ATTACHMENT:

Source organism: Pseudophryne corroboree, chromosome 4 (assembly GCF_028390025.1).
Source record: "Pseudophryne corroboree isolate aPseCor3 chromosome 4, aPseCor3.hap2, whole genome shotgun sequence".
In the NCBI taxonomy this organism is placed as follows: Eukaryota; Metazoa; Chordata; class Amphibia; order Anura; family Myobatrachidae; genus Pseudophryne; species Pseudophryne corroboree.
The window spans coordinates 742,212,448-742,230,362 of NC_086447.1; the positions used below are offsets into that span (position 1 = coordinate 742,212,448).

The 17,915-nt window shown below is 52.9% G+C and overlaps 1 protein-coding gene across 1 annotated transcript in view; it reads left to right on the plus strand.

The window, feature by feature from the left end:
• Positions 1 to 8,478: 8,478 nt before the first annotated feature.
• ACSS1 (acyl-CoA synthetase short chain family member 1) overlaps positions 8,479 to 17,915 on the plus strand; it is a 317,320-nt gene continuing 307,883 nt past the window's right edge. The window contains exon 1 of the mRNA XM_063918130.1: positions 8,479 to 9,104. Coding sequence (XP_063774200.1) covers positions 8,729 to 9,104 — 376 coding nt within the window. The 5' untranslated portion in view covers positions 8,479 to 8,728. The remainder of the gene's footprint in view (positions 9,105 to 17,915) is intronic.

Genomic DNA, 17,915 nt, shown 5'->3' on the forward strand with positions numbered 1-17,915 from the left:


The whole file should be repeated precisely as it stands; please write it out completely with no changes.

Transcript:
Source organism: Pseudophryne corroboree, chromosome 4 (assembly GCF_028390025.1).
Source record: "Pseudophryne corroboree isolate aPseCor3 chromosome 4, aPseCor3.hap2, whole genome shotgun sequence".
In the NCBI taxonomy this organism is placed as follows: Eukaryota; Metazoa; Chordata; class Amphibia; order Anura; family Myobatrachidae; genus Pseudophryne; species Pseudophryne corroboree.
The window spans coordinates 742,212,448-742,230,362 of NC_086447.1; the positions used below are offsets into that span (position 1 = coordinate 742,212,448).

The 17,915-nt window shown below is 52.9% G+C and overlaps 1 protein-coding gene across 1 annotated transcript in view; it reads left to right on the plus strand.

The window, feature by feature from the left end:
• Positions 1 to 8,478: 8,478 nt before the first annotated feature.
• ACSS1 (acyl-CoA synthetase short chain family member 1) overlaps positions 8,479 to 17,915 on the plus strand; it is a 317,320-nt gene continuing 307,883 nt past the window's right edge. The window contains exon 1 of the mRNA XM_063918130.1: positions 8,479 to 9,104. Coding sequence (XP_063774200.1) covers positions 8,729 to 9,104 — 376 coding nt within the window. The 5' untranslated portion in view covers positions 8,479 to 8,728. The remainder of the gene's footprint in view (positions 9,105 to 17,915) is intronic.

Genomic DNA, 17,915 nt, shown 5'->3' on the forward strand with positions numbered 1-17,915 from the left: